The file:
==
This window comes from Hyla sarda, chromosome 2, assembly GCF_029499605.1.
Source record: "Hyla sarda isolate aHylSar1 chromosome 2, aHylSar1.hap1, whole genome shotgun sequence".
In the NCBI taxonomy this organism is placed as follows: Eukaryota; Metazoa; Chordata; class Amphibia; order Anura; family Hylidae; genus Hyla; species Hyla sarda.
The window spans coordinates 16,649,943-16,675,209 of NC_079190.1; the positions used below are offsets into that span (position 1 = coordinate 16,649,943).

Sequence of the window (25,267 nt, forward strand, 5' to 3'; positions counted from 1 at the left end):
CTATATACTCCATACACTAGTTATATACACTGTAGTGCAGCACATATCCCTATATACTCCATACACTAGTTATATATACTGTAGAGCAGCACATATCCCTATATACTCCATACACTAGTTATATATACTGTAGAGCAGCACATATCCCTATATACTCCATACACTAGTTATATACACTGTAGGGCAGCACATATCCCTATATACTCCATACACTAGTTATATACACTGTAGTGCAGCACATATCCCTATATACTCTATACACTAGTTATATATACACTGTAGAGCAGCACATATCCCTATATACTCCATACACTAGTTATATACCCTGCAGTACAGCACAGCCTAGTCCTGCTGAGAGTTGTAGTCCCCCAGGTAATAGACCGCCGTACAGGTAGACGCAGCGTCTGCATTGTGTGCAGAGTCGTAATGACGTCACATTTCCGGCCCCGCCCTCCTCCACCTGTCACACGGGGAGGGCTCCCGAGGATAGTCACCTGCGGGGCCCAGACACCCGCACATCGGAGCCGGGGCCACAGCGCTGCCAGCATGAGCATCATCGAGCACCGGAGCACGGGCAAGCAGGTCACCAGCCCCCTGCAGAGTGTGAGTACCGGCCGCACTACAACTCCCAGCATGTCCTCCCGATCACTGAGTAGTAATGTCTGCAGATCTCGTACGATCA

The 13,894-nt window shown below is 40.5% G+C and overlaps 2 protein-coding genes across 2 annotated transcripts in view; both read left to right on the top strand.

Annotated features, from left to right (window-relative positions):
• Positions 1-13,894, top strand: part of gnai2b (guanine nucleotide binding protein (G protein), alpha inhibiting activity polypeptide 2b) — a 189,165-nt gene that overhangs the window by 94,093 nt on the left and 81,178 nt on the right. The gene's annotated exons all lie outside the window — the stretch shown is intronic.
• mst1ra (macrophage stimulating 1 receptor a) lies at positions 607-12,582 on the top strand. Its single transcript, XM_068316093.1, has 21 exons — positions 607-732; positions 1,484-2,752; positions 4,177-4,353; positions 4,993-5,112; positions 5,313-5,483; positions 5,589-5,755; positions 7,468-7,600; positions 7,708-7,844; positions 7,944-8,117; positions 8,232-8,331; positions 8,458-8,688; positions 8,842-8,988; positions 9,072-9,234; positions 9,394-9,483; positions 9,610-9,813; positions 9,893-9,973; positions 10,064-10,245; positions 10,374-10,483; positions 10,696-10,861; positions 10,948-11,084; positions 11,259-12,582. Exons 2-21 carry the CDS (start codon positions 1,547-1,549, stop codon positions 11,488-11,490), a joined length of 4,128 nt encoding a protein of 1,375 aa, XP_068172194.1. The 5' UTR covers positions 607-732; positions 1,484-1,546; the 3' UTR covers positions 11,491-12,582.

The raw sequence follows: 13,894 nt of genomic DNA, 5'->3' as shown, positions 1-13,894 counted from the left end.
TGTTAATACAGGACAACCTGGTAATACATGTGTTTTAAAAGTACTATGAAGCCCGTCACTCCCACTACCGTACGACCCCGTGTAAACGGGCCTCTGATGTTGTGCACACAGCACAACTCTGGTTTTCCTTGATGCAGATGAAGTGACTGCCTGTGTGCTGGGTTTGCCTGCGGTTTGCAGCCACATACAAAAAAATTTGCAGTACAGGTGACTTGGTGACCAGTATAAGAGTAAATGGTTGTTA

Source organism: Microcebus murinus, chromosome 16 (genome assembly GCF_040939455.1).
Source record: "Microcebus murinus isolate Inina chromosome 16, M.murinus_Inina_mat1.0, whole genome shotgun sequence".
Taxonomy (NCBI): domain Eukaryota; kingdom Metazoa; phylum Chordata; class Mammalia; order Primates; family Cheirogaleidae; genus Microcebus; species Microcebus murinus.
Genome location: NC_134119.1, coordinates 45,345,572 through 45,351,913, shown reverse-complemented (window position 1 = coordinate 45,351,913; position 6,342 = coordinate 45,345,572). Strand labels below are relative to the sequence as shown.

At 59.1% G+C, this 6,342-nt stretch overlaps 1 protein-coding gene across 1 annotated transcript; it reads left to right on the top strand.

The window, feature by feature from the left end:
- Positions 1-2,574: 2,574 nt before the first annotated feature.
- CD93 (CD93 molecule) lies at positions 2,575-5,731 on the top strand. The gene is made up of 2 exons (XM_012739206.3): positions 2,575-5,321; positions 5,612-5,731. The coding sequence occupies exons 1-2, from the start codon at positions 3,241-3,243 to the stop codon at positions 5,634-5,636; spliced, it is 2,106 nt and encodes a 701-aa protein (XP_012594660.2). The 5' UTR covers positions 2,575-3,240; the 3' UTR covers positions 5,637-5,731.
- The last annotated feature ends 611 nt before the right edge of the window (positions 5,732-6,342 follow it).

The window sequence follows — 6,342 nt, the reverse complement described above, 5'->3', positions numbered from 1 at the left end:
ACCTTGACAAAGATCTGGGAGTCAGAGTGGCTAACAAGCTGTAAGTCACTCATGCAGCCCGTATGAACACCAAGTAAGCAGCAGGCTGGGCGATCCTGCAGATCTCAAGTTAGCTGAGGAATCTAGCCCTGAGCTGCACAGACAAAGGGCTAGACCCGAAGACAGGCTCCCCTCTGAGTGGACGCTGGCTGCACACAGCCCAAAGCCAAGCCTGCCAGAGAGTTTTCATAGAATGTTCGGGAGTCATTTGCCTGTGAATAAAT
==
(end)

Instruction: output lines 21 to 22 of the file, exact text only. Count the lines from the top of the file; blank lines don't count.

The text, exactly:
- The last annotated feature ends 611 nt before the right edge of the window (positions 5,732-6,342 follow it).

The window sequence follows — 6,342 nt, the reverse complement described above, 5'->3', positions numbered from 1 at the left end: